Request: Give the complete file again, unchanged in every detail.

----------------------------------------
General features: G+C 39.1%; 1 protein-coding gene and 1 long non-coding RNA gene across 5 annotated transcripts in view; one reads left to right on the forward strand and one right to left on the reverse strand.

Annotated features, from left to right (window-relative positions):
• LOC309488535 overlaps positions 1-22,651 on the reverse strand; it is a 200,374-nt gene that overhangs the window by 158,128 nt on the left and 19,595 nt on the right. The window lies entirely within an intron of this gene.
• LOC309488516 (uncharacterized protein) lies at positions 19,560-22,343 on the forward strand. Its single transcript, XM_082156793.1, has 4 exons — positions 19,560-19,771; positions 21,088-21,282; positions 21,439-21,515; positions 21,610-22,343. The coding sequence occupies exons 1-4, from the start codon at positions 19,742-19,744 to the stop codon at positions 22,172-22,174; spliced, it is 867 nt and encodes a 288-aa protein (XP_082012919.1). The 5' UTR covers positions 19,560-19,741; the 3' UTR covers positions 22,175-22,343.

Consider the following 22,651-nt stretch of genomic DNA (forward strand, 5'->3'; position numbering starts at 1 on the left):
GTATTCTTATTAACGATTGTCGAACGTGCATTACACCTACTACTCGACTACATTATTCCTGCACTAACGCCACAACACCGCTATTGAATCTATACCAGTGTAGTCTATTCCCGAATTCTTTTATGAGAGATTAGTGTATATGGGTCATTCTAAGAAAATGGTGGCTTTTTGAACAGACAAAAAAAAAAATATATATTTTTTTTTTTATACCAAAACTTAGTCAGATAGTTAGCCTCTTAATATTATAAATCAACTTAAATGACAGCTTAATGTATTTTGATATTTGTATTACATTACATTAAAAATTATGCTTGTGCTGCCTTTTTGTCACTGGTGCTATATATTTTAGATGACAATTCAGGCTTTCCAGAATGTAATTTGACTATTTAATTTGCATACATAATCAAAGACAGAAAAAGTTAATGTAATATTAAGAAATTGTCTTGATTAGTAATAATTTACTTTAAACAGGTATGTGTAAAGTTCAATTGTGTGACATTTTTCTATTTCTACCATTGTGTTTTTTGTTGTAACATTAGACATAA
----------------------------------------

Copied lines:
General features: G+C 39.1%; 1 protein-coding gene and 1 long non-coding RNA gene across 5 annotated transcripts in view; one reads left to right on the forward strand and one right to left on the reverse strand.

Annotated features, from left to right (window-relative positions):
• LOC309488535 overlaps positions 1-22,651 on the reverse strand; it is a 200,374-nt gene that overhangs the window by 158,128 nt on the left and 19,595 nt on the right. The window lies entirely within an intron of this gene.
• LOC309488516 (uncharacterized protein) lies at positions 19,560-22,343 on the forward strand. Its single transcript, XM_082156793.1, has 4 exons — positions 19,560-19,771; positions 21,088-21,282; positions 21,439-21,515; positions 21,610-22,343. The coding sequence occupies exons 1-4, from the start codon at positions 19,742-19,744 to the stop codon at positions 22,172-22,174; spliced, it is 867 nt and encodes a 288-aa protein (XP_082012919.1). The 5' UTR covers positions 19,560-19,741; the 3' UTR covers positions 22,175-22,343.

Consider the following 22,651-nt stretch of genomic DNA (forward strand, 5'->3'; position numbering starts at 1 on the left):
GTATTCTTATTAACGATTGTCGAACGTGCATTACACCTACTACTCGACTACATTATTCCTGCACTAACGCCACAACACCGCTATTGAATCTATACCAGTGTAGTCTATTCCCGAATTCTTTTATGAGAGATTAGTGTATATGGGTCATTCTAAGAAAATGGTGGCTTTTTGAACAGACAAAAAAAAAAATATATATTTTTTTTTTTATACCAAAACTTAGTCAGATAGTTAGCCTCTTAATATTATAAATCAACTTAAATGACAGCTTAATGTATTTTGATATTTGTATTACATTACATTAAAAATTATGCTTGTGCTGCCTTTTTGTCACTGGTGCTATATATTTTAGATGACAATTCAGGCTTTCCAGAATGTAATTTGACTATTTAATTTGCATACATAATCAAAGACAGAAAAAGTTAATGTAATATTAAGAAATTGTCTTGATTAGTAATAATTTACTTTAAACAGGTATGTGTAAAGTTCAATTGTGTGACATTTTTCTATTTCTACCATTGTGTTTTTTGTTGTAACATTAGACATAA